Overview of the congress 2017

Hydropower opportunities in the Caspian and Central Asia

An international conference held in Tbilisi, Georgia, on 15-16 February, highlighted the significant opportunities for investment in developing the hydropower resources of the Caspian and Central Asia region. Senior government and utility officials from eight countries in the region presented ongoing and future hydropower developments in their respective countries at the congress, organised by Vostock Capital. The attendance of some 250 delegates, most notably from investors and developers, multilateral and regional development banks, and equipment suppliers, attested to the huge interest generated by developments in this region.

Opportunities for the development of greenfield hydropower projects as well as modernisation of existing assets in Georgia, Armenia, Azerbaijan, Iran, Kirgizia, Tajikistan, Uzbekistan and Kazakhstan were presented at the event. Georgia, as the host country, naturally featured prominently, testimony to its success in developing an attractive investment climate that has seen foreign investors from across the world assist in the development of its hydropower resources. The congress was opened by the Deputy Ministry of Energy of Georgia, Ilia Eloshvili, who outlined the role that Georgia could play as a regional energy hub. Increased investment in new hydropower and other forms of renewable energy would allow the country to meet its winter supply shortages, provide power to all parts of the country, whilst also allowing exports of electricity to its neighbours through ongoing projects to increase interconnections with Armenia, Azerbaijan, Russia and Turkey. In this respect, he stressed the importance to investors of the ongoing 10-year network development plan through to 2026, which foresees investment of US$ 850 million in increasing the transmission grid by 1700 km. In terms of major future hydropower development, he highlighted the strategic projects of Khudoni, and the Nenskra, Namakhvani and Oni Cascades. Leontina Galdava of the Georgian Co-Investment Fund presented opportunities for investors to acquire stakes of up to 100 per cent from the private equity fund in the Oni Cascade and the 312-384 MW Tskhenistskali Cascade. An example of the successful development of large hydro in Georgia was presented by Bjorn Brandtzaeg, CEO of Norway’s Clean Energy Group, which in partnership with India’s Tata Power and IFC InfraVentures, is close to completing construction of the 187 MW Shuakhevi project in the southwestern region of Adjara – the largest hydropower project to be developed in Georgia since independence. Three presentations by officials of the IFC, as well as David Managadze of the EBRD and Aleksander Gareev, managing director of the Eurasian Development Bank, underlined the willingness of international financial institutions to support private sector investment in hydropower in the region.

Representatives from Central Asia presented plans for further hydropower development to ensure security of supply, supply power to remote regions and reduce fossil fuel imports for thermal power generation. Kubanych Bekov, head of strategic planning at Kyrgyzstan’s national energy holding company, welcomed foreign investors to assist the country in developing its huge hydropower potential, most notably on the river Naryn, which could host up to 34 further plants in eight cascades totalling 6350 MW and annual output of 25 TWh. The most advanced and attractive projects on the country’s main waterway are the 1860 MW Kambarata I scheme and the Upper Naryn Cascade, which would comprises four plants totalling 237 MW and annual output of 942 GWh. Kyrgyzstan is also looking to develop 48 small stations totalling 205 MW, which could help provide power to remote regions of the country. Duisen Mergaliyev, president of AES Corporation Kazakhstan, said that opportunities exist for the development of up to 480 small hydropower plants mostly in the country’s eastern and southern regions, which are in need of new capacity.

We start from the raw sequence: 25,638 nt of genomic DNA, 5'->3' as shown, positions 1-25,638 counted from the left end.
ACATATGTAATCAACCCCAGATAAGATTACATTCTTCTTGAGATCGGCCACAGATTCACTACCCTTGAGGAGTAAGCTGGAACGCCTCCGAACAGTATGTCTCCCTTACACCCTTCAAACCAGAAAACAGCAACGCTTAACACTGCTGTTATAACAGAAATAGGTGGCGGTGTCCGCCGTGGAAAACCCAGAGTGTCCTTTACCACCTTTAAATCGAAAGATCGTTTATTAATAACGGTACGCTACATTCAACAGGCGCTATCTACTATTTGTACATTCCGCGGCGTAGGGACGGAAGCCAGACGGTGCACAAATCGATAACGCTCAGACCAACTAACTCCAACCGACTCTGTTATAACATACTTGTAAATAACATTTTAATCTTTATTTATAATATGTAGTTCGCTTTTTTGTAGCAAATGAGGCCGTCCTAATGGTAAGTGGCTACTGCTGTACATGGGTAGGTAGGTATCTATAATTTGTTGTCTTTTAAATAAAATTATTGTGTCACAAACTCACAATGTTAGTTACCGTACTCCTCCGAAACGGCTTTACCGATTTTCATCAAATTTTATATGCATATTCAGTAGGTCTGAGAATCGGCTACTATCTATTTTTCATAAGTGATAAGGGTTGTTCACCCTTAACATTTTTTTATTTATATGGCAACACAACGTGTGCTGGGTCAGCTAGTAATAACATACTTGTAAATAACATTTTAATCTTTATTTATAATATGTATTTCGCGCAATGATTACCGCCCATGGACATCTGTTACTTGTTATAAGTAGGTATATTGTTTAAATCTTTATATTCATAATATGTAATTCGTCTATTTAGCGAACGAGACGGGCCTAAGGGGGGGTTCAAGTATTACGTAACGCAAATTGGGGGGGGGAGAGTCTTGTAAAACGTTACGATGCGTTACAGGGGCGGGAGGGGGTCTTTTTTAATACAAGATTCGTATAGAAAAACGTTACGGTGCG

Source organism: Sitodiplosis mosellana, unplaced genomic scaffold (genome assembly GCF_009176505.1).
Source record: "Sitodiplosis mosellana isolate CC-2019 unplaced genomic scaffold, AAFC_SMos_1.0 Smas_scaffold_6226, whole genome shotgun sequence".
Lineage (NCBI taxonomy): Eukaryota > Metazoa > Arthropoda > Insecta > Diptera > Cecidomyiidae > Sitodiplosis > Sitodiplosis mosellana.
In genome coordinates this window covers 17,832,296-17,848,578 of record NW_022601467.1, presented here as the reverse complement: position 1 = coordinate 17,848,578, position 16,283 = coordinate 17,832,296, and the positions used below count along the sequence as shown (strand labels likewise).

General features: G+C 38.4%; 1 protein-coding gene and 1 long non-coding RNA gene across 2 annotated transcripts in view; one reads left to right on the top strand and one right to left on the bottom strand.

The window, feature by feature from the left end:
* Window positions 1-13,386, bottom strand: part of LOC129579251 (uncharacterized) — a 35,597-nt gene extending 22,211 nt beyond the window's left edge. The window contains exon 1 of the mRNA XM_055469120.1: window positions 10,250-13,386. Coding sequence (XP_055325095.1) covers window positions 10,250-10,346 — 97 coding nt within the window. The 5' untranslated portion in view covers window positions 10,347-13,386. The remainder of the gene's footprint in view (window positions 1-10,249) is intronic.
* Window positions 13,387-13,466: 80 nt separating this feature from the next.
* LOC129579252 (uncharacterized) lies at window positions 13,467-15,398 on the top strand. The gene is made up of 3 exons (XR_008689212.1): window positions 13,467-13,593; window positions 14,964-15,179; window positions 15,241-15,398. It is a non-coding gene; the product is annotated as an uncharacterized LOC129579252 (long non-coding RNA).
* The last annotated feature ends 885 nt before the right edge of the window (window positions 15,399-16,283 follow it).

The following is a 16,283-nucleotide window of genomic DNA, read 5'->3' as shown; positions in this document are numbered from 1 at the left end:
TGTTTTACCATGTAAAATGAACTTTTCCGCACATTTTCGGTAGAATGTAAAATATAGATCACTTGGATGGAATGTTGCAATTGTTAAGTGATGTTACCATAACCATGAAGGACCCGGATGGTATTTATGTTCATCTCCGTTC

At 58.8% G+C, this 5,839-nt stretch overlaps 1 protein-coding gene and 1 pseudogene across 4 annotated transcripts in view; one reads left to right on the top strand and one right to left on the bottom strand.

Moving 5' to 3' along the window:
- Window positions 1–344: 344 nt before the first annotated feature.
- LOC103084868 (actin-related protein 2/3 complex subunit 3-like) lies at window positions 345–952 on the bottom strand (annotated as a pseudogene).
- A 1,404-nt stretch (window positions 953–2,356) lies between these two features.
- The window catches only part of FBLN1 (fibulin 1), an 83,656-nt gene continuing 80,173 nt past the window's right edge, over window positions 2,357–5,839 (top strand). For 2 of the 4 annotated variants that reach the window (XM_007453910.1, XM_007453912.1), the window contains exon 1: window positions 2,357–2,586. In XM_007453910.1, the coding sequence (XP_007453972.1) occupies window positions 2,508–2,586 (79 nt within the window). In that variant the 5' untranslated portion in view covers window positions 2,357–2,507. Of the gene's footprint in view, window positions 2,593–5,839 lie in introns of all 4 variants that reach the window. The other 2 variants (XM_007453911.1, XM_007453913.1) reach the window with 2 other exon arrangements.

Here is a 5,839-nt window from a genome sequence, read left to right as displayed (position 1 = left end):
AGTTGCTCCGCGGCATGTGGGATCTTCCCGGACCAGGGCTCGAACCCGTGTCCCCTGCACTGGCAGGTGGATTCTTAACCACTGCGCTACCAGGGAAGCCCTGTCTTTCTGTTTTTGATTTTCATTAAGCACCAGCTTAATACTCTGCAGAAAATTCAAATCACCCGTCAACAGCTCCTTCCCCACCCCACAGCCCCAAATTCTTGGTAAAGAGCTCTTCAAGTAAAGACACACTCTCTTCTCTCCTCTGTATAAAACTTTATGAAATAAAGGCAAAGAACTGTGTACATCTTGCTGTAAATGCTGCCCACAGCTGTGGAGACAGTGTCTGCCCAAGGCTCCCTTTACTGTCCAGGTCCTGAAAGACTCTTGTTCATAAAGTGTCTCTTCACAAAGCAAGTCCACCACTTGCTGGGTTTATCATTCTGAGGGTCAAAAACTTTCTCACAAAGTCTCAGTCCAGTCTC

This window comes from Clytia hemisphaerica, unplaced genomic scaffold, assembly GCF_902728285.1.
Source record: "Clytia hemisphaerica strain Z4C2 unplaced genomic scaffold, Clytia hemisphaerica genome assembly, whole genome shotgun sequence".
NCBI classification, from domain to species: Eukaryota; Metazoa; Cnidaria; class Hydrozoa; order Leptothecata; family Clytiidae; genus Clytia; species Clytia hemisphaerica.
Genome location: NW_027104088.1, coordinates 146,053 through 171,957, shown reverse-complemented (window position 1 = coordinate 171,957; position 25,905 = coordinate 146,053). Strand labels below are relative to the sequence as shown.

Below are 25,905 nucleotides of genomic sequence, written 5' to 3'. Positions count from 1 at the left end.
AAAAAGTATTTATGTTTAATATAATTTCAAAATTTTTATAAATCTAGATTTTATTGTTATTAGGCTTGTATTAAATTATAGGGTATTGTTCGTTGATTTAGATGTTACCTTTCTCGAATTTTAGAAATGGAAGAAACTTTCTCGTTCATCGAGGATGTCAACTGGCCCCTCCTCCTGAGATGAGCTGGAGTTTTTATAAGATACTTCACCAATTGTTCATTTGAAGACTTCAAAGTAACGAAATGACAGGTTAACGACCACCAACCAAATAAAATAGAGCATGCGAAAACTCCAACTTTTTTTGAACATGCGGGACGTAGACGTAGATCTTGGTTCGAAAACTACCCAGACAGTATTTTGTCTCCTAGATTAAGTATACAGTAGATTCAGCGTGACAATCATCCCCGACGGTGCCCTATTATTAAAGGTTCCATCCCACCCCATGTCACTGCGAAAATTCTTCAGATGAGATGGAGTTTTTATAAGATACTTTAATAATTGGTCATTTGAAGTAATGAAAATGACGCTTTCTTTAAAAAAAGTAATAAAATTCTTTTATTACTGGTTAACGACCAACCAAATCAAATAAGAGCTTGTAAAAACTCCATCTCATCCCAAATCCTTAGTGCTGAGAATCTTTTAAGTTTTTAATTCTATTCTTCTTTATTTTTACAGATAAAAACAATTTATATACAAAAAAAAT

The development of two 100-130 MW plants on the river Aras on either side of the border between Armenia and Iran was one of numerous examples of regional cooperation on hydro development on transboundary rivers. Development of the Meghri project in Armenia and Gharachilar in Iran, which are to be financed and built by Iran, were described by Levon Aghekyan of the Scientific Research Institute of Armenia. Aghekyan presented two other projects that are planned to be developed in Armenia – the 66 MW Loriberd scheme on the river Dzoraget and the 75 MW Shnokh plant on the river Debed.

In addition to Georgia, Iran also featured prominently with a presentation in the plenary session by Mehdi Edalatnia of the Iran Water and Power Resources Development Company (IWPCO), part of the Ministry of Energy. Edalatnia outlined opportunities to partner with IWPCO through either a Public Private Partnership or through an EPC contractual arrangement on numerous hydropower and water supply projects in and outside Iran. Major projects planned in Iran include the 750 MW Bakhtiari and 648 MW Karun II hydropower plants as well as the Beheshabad dam and water supply project.

While much of the conference focused on investment opportunities in new plant development, Brendan Quigley, chief operations officer of Stucky, stressed the importance of regular upkeep of assets to minimize outages and avoid costly and lengthy rehabilitation further down the line. Presentations were made on the rehabilitation and modernisation of various plants including the Ust-Kamengorsk and Shulbinsk stations in Kazakhstan; the Nurek station in Tajikistan and the Bratsk plant in Russia.

source: Hydropower & Dams Issue Two, 2017

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